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Mohan Sharma: Indian Politics & Bhutanese Refugees

Indian Politics and Bhutanese Refugees


Mohan Sharma

The biggest democracy of the world, India has been emerging as one of the super powers of the world. It has been so powerful that Man Mohan Singh has to either blink or gibe a nod to George Bush to step into any Asian concern.

However, the fight for democracy in neighboring countries, Nepal and Bhutan has been perceived by India at different heights. India has a history of backing for the people’s movement for democracy in Nepal from as early as 2007 B.S. Ranarchy collapsed by tripartite agreement between Delhi, King Tribhuvan and Nepali Congress.

Contrary to it, India has been taking the side of Bhutan’s autocratic regime since its establishment in 1907. Though Bhutan’s development would not have been possible without India’s help in almost all spheres, Delhi should not ignore the Bhutanese aspiration for a change. Bhutanese people have witnessed exchange of solidarity between the Nepalese and Indian leaders on several occasions. Sitaram Yechuri’s team could address a huge mass of public in Katmandu but it could barely do so in Thimphu. Indian has always been fertile for all degrees of people movement in the neighborhood. It provides shelter for all yet scrutinizes Bhutanese human rights and democratic activities. Delhi is not happy about Narayanhiti’s functioning, yet keep words of flattering and unworthy salutation for Dechen Choling’s family regime. The absolute monarch ruling Bhutan is taken at par with the most democratic leaders of the world.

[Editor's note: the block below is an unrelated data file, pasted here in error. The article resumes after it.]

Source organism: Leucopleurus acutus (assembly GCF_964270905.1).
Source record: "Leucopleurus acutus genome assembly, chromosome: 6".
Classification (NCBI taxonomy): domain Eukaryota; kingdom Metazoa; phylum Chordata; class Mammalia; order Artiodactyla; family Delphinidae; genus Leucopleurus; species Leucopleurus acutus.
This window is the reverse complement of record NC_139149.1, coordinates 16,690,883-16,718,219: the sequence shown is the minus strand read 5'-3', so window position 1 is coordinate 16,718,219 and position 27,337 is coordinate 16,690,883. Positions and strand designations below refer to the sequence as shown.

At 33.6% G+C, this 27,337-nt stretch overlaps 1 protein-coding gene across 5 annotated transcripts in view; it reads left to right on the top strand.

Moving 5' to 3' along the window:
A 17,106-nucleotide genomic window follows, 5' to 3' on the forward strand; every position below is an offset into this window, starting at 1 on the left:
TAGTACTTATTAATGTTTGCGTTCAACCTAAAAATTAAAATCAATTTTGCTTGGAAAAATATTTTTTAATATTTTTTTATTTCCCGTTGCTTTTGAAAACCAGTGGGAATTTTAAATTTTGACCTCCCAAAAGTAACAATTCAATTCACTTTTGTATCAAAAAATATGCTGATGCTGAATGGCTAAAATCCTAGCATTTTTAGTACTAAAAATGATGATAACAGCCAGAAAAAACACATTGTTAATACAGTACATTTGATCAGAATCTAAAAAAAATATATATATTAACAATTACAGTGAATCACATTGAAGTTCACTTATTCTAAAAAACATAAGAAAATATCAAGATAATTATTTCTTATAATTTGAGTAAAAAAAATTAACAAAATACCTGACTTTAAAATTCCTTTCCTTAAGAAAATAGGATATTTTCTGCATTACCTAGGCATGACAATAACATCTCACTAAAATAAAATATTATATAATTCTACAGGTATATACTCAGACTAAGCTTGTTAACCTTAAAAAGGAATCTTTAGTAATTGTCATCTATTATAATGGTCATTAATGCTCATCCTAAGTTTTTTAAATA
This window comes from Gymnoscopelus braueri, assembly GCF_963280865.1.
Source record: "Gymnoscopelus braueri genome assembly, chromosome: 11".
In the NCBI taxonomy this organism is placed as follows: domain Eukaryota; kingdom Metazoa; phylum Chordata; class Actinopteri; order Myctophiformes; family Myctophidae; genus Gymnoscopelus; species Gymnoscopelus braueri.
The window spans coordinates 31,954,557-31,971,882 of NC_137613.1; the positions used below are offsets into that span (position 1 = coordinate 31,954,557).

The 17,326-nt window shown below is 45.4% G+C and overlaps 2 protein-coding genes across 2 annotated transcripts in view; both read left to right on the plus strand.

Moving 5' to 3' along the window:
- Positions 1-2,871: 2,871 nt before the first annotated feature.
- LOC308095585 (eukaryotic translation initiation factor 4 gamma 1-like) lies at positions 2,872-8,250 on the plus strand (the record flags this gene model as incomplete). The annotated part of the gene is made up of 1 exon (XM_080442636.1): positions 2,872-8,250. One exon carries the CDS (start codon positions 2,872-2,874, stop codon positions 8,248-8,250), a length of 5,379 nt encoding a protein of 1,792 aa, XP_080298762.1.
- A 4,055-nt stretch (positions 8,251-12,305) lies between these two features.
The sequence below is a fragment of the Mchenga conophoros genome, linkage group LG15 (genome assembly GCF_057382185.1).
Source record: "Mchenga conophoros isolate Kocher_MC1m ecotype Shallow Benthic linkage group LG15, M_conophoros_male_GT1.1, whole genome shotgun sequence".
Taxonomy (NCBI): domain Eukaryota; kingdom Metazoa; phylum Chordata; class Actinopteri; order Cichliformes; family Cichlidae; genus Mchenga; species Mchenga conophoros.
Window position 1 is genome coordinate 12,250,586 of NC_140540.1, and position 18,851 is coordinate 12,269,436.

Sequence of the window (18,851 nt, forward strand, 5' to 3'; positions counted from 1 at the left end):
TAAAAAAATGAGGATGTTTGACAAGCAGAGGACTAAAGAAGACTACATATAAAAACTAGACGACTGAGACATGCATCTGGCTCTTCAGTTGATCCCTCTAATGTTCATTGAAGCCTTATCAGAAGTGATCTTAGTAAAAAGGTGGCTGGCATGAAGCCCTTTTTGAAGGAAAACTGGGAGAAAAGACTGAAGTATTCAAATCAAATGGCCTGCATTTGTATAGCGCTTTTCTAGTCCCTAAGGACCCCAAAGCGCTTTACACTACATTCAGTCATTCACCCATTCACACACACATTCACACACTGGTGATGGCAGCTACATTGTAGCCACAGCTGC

A smoking king of non smoking subjects, a king having a family size of 13 members at his wedding, a "charismatic" king who declare in 1990 that he would abdicate throne if he could not solve the problem within three years is still a special friend of India. When all Bhutanese enjoy free movement in India as per the Indo-Bhutan friendship treaty, why Rongthong behind the bars? Why Rizal insecure in India?

India has been proving very frequently that it was a grand design to evict southern population at her consent. Poor Bhutanese refugees who tried to go back to their homeland have to encounter Indian police right at Mechi Bridge. Mr. Kofi Annan or the UN high commissioner for human rights has no words of solidarity for the refugees, instead UNHCR in Katmandu see it as an unfortunate move.

Delaying tactics used by Thimphu in Nepal Bhutan talks and verification procedure is learnt form India. And as usual, foreign ministry in Thimpu does not forget to pat on Shital Niwas as it prepares to raise issue of Bhutanese refugee in international conferences. Khandu Wangchuck’s phone call to Ramesh Nath Pandey before the latter left for New York in September is a vivid example how pseudo-readiness is exhibited by Bhutan.

ENDS

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